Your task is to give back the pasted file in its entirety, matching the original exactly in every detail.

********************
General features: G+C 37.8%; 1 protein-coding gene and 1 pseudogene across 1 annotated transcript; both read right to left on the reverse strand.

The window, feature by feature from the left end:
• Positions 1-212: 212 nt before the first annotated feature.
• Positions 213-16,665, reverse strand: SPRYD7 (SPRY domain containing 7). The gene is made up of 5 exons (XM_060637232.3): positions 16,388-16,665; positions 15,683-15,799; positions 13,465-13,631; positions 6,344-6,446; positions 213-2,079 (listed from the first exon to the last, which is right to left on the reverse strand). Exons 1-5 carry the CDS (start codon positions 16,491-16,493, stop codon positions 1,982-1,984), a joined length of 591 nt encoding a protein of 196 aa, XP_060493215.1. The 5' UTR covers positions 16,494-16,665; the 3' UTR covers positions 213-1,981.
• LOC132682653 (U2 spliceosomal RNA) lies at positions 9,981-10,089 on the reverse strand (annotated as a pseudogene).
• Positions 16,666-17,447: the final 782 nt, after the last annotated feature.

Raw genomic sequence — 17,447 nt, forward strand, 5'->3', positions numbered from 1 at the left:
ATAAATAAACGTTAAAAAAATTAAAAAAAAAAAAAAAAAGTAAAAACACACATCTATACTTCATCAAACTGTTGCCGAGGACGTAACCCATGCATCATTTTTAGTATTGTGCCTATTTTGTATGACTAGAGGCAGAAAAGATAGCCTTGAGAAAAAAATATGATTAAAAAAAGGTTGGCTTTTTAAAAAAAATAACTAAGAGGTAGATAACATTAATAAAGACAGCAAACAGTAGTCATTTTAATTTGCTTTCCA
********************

General features: G+C 37.8%; 1 protein-coding gene and 1 pseudogene across 1 annotated transcript; both read right to left on the reverse strand.

The window, feature by feature from the left end:
• Positions 1-212: 212 nt before the first annotated feature.
• Positions 213-16,665, reverse strand: SPRYD7 (SPRY domain containing 7). The gene is made up of 5 exons (XM_060637232.3): positions 16,388-16,665; positions 15,683-15,799; positions 13,465-13,631; positions 6,344-6,446; positions 213-2,079 (listed from the first exon to the last, which is right to left on the reverse strand). Exons 1-5 carry the CDS (start codon positions 16,491-16,493, stop codon positions 1,982-1,984), a joined length of 591 nt encoding a protein of 196 aa, XP_060493215.1. The 5' UTR covers positions 16,494-16,665; the 3' UTR covers positions 213-1,981.
• LOC132682653 (U2 spliceosomal RNA) lies at positions 9,981-10,089 on the reverse strand (annotated as a pseudogene).
• Positions 16,666-17,447: the final 782 nt, after the last annotated feature.

Raw genomic sequence — 17,447 nt, forward strand, 5'->3', positions numbered from 1 at the left:
ATAAATAAACGTTAAAAAAATTAAAAAAAAAAAAAAAAAGTAAAAACACACATCTATACTTCATCAAACTGTTGCCGAGGACGTAACCCATGCATCATTTTTAGTATTGTGCCTATTTTGTATGACTAGAGGCAGAAAAGATAGCCTTGAGAAAAAAATATGATTAAAAAAAGGTTGGCTTTTTAAAAAAAATAACTAAGAGGTAGATAACATTAATAAAGACAGCAAACAGTAGTCATTTTAATTTGCTTTCCA